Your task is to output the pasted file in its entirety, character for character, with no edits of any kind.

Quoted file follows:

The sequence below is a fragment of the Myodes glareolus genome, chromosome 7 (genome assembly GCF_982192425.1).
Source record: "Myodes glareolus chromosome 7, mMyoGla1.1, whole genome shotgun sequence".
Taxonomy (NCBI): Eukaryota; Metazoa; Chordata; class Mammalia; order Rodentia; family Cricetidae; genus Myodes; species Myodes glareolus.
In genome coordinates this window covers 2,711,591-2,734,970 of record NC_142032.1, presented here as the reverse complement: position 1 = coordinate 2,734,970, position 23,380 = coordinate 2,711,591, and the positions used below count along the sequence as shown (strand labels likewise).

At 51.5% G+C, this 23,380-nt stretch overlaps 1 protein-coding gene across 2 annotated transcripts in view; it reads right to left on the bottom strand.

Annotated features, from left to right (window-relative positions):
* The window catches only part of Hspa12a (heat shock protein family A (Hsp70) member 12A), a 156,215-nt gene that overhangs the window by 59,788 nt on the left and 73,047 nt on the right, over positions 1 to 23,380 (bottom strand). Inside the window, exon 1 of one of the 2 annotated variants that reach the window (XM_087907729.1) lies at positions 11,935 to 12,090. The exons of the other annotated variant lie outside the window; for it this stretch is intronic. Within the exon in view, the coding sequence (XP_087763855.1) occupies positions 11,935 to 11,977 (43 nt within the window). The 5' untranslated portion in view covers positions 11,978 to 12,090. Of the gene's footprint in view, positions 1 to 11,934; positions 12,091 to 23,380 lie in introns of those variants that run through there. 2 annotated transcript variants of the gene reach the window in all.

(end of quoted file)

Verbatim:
The sequence below is a fragment of the Myodes glareolus genome, chromosome 7 (genome assembly GCF_982192425.1).
Source record: "Myodes glareolus chromosome 7, mMyoGla1.1, whole genome shotgun sequence".
Taxonomy (NCBI): Eukaryota; Metazoa; Chordata; class Mammalia; order Rodentia; family Cricetidae; genus Myodes; species Myodes glareolus.
In genome coordinates this window covers 2,711,591-2,734,970 of record NC_142032.1, presented here as the reverse complement: position 1 = coordinate 2,734,970, position 23,380 = coordinate 2,711,591, and the positions used below count along the sequence as shown (strand labels likewise).

At 51.5% G+C, this 23,380-nt stretch overlaps 1 protein-coding gene across 2 annotated transcripts in view; it reads right to left on the bottom strand.

Annotated features, from left to right (window-relative positions):
* The window catches only part of Hspa12a (heat shock protein family A (Hsp70) member 12A), a 156,215-nt gene that overhangs the window by 59,788 nt on the left and 73,047 nt on the right, over positions 1 to 23,380 (bottom strand). Inside the window, exon 1 of one of the 2 annotated variants that reach the window (XM_087907729.1) lies at positions 11,935 to 12,090. The exons of the other annotated variant lie outside the window; for it this stretch is intronic. Within the exon in view, the coding sequence (XP_087763855.1) occupies positions 11,935 to 11,977 (43 nt within the window). The 5' untranslated portion in view covers positions 11,978 to 12,090. Of the gene's footprint in view, positions 1 to 11,934; positions 12,091 to 23,380 lie in introns of those variants that run through there. 2 annotated transcript variants of the gene reach the window in all.